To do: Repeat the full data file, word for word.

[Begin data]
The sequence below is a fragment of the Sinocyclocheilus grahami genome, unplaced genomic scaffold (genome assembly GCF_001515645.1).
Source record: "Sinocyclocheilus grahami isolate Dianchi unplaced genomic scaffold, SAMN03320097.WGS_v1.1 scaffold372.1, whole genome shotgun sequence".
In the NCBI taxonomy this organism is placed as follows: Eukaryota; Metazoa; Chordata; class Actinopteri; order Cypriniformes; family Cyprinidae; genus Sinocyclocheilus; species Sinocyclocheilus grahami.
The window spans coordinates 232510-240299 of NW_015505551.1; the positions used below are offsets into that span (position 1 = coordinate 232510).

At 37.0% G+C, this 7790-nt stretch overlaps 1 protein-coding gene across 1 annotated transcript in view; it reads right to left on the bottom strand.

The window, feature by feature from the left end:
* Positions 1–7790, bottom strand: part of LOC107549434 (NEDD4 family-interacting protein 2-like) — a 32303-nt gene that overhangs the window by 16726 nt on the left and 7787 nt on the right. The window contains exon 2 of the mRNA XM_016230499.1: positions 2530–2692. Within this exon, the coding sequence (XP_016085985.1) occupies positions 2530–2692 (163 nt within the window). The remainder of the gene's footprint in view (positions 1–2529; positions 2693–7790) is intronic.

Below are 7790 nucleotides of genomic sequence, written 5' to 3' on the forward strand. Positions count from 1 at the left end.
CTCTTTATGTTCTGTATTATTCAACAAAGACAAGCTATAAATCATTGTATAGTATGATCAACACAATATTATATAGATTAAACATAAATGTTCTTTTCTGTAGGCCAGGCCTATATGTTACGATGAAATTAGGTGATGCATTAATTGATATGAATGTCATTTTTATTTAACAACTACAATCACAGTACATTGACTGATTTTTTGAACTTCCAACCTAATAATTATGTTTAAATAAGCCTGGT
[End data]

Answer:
The sequence below is a fragment of the Sinocyclocheilus grahami genome, unplaced genomic scaffold (genome assembly GCF_001515645.1).
Source record: "Sinocyclocheilus grahami isolate Dianchi unplaced genomic scaffold, SAMN03320097.WGS_v1.1 scaffold372.1, whole genome shotgun sequence".
In the NCBI taxonomy this organism is placed as follows: Eukaryota; Metazoa; Chordata; class Actinopteri; order Cypriniformes; family Cyprinidae; genus Sinocyclocheilus; species Sinocyclocheilus grahami.
The window spans coordinates 232510-240299 of NW_015505551.1; the positions used below are offsets into that span (position 1 = coordinate 232510).

At 37.0% G+C, this 7790-nt stretch overlaps 1 protein-coding gene across 1 annotated transcript in view; it reads right to left on the bottom strand.

The window, feature by feature from the left end:
* Positions 1–7790, bottom strand: part of LOC107549434 (NEDD4 family-interacting protein 2-like) — a 32303-nt gene that overhangs the window by 16726 nt on the left and 7787 nt on the right. The window contains exon 2 of the mRNA XM_016230499.1: positions 2530–2692. Within this exon, the coding sequence (XP_016085985.1) occupies positions 2530–2692 (163 nt within the window). The remainder of the gene's footprint in view (positions 1–2529; positions 2693–7790) is intronic.

Below are 7790 nucleotides of genomic sequence, written 5' to 3' on the forward strand. Positions count from 1 at the left end.
CTCTTTATGTTCTGTATTATTCAACAAAGACAAGCTATAAATCATTGTATAGTATGATCAACACAATATTATATAGATTAAACATAAATGTTCTTTTCTGTAGGCCAGGCCTATATGTTACGATGAAATTAGGTGATGCATTAATTGATATGAATGTCATTTTTATTTAACAACTACAATCACAGTACATTGACTGATTTTTTGAACTTCCAACCTAATAATTATGTTTAAATAAGCCTGGT